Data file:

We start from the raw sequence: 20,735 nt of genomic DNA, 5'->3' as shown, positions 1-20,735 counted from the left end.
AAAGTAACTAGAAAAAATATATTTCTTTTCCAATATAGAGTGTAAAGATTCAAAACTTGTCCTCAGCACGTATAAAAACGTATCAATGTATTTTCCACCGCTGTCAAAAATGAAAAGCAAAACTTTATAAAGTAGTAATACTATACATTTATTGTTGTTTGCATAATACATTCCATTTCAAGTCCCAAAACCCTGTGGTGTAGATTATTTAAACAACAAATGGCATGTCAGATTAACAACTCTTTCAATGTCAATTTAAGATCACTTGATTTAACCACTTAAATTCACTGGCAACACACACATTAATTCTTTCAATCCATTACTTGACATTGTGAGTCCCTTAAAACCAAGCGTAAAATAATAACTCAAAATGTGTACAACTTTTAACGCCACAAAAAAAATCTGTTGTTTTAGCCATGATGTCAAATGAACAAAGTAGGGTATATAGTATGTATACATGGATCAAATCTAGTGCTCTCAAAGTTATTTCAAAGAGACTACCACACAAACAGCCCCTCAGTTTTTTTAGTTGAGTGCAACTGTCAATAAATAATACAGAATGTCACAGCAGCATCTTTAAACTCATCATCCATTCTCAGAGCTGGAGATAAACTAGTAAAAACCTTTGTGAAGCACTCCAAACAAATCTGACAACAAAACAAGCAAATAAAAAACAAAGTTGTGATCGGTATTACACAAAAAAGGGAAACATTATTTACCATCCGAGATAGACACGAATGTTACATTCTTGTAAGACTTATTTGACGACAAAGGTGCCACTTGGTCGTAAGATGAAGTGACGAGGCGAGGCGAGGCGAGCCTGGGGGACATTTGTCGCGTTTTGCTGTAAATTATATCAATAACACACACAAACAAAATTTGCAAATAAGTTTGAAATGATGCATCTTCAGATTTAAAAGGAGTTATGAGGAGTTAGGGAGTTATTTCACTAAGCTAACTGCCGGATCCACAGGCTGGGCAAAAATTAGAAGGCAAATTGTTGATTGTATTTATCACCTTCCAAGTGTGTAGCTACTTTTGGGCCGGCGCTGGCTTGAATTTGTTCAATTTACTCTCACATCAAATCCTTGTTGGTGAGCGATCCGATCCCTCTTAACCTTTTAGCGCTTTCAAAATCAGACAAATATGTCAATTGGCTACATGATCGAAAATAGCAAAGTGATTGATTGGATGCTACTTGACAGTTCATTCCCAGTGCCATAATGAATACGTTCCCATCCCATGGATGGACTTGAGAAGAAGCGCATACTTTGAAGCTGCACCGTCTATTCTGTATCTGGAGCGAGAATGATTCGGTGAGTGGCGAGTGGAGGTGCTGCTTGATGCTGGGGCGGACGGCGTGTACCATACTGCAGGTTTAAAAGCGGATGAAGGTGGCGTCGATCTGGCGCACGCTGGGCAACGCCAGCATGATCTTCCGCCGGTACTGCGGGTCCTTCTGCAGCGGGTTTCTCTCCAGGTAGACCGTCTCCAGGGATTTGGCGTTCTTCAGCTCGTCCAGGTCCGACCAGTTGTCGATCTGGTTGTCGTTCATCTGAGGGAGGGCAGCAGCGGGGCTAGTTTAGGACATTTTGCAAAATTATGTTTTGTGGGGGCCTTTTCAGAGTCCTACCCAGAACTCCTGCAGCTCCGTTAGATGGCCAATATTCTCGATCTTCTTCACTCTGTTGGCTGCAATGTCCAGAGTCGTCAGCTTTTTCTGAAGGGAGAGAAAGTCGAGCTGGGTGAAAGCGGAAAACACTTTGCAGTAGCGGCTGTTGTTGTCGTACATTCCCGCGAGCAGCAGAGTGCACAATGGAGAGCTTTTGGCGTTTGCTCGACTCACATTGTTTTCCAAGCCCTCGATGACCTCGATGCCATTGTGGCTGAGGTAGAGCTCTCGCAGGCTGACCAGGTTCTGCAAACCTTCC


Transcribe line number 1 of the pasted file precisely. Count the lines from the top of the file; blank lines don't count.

We start from the raw sequence: 20,735 nt of genomic DNA, 5'->3' as shown, positions 1-20,735 counted from the left end.